Of course, at high difficulties and under certain conditions, they can’t. As difficulty increases, combat becomes so lethal that even running from a pack of soldiers is suicide. Instead, the player has to be very clever with the tools at their disposal in order to advance.
While higher difficulties are commonly associated with more frustration, in this case they enable the sorts of challenges that engage the player even more. At a certain threshold, when it becomes more efficient to avoid or confront enemies than run past them, the player is finally engaged with the challenge the game is designed to pose. But unless a player chooses this path of difficulty, they might as well not be playing the game (at least, not the same game).
Don’t Blame the Victim
It’s impossible to blame players for running since they’re only doing what the game is asking of them: finding the easiest and most efficient solution to the challenge being posed. It’s what all games ask, really, although in games with player defined goals it’s the player both asking the questions and finding the answers.
One of the biggest challenges of game design is that if you give players the opportunity to do something they despise in order to get what they want, they will almost always do it. World of Warcraft
’s design team, for example, is constantly faced with the challenge of forcing their players to have fun by ensuring that the best way of doing something is the most enjoyable.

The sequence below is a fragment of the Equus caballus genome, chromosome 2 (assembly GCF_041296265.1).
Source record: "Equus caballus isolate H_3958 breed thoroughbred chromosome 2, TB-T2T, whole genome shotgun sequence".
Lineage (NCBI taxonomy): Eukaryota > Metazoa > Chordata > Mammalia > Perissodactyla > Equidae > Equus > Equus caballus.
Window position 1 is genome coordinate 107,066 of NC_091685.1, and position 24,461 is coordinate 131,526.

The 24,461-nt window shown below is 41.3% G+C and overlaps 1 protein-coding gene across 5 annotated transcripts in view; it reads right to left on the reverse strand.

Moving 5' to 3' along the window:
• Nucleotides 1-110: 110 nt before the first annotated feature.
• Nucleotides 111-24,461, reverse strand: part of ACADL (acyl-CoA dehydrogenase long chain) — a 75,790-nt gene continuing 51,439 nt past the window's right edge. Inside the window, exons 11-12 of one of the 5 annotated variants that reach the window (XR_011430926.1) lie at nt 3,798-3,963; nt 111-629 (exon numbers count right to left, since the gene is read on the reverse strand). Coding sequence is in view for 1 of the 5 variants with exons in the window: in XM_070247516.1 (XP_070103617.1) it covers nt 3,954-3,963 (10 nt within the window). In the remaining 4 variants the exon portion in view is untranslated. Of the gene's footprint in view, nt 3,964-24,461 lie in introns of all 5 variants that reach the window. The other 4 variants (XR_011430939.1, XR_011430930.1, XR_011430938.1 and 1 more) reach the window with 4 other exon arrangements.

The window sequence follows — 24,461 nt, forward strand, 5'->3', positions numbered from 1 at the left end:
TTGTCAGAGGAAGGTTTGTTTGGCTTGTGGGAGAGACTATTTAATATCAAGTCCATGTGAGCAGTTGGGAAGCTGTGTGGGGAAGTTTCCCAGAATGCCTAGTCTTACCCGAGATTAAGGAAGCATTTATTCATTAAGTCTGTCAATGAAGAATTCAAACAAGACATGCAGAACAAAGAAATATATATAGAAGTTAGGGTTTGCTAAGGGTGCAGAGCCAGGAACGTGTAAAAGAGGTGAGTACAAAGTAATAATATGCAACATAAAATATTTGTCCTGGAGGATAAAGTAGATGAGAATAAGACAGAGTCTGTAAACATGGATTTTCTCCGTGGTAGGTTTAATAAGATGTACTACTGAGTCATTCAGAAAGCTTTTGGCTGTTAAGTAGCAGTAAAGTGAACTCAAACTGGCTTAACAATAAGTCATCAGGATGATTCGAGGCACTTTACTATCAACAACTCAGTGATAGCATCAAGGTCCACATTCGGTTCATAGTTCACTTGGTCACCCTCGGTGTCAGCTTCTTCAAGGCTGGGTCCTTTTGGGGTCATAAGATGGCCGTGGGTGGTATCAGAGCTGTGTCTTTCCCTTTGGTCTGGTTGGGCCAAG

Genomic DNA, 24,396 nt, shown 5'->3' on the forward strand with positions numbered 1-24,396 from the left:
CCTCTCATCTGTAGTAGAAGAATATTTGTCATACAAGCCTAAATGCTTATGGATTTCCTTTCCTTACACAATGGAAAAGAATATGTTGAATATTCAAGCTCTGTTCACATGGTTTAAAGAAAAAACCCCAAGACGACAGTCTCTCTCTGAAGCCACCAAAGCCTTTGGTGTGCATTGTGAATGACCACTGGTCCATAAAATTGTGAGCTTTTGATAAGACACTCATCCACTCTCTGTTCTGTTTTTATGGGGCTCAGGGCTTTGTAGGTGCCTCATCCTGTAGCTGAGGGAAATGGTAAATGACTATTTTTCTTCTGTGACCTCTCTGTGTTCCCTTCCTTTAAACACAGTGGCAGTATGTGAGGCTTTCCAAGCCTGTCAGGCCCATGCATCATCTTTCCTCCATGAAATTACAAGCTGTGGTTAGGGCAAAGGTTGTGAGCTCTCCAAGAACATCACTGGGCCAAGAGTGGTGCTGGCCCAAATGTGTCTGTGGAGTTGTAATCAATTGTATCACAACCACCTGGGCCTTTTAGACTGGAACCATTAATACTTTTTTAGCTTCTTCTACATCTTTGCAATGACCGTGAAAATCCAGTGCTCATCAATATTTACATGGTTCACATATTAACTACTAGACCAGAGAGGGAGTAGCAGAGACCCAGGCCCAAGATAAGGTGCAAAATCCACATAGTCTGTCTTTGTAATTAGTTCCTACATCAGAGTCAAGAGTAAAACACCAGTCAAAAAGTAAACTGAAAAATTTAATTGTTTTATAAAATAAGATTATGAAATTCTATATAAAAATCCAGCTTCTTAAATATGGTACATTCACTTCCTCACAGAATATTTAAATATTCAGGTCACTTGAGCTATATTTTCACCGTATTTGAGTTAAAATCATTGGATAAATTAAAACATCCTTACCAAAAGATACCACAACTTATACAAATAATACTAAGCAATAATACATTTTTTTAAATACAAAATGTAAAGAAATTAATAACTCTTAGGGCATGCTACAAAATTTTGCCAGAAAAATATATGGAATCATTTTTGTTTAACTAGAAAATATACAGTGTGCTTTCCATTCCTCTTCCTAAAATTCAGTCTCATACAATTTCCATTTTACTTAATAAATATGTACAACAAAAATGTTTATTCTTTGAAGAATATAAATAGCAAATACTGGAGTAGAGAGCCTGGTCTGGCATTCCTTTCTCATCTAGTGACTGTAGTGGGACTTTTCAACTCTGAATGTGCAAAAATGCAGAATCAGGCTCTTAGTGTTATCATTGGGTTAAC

So when players run by oblivious soldiers in Metal Gear Solid 4
, it isn’t because they like it. They do it because the game all but asks them to. When one choice overwhelms all others in effectiveness, it’s no longer a choice, just like it makes no sense to jump into a bottomless pit rather than over it. Sure, a player can play on a more difficult setting to get a more full experience, but is it really okay to even give players the option of not being engaged?
Is a Gamer Not Entitled to the Sweat of His Brow?
Of course, this all provokes the question of why players would skip over all this content. Often, it’s because they just want to finish it, or especially in the case of Metal Gear Solid
, see the narrative unfold. All kinds of gamers are interested in Metal Gear Solid
’s story, and not all are necessarily highly accomplished at the game itself. Without the option of easier difficulties, a lot of fans are left out.
Perhaps this is a question of fairness. Is it fair to deny people the opportunity to experience the story if they aren’t good at the game? It’s a hard question to answer. If someone buys the game just for the story, it’s difficult to argue that they shouldn’t be able to see it.
But there’s no reason that the experience of the game has to be sacrificed for accessibility. Difficulty should exist as a way of crafting the experience to fit the player, not to shortcut the entire experience of the game for tangentially related rewards. A game should be an experience in and of itself.
DVDs don’t force you to jump through hoops to keep watching them, but on the other hand, jumping through hoops is sort of the point of playing a game in the first place. Designers cannot ignore this behavior. Filmmakers have it easy; short of looking away and covering their ears, viewers can’t help but see what’s on the screen.
But a video game can be a deep experience and players will still ignore it if there’s a flaw in design that lets them. The key, of course, is to not let them.
[Andrew Vanden Bossche is a freelance writer and student. He has a blog called Mammon Machine, which discusses video games and obscure video game related t-shirts, and can be reached at [email protected]]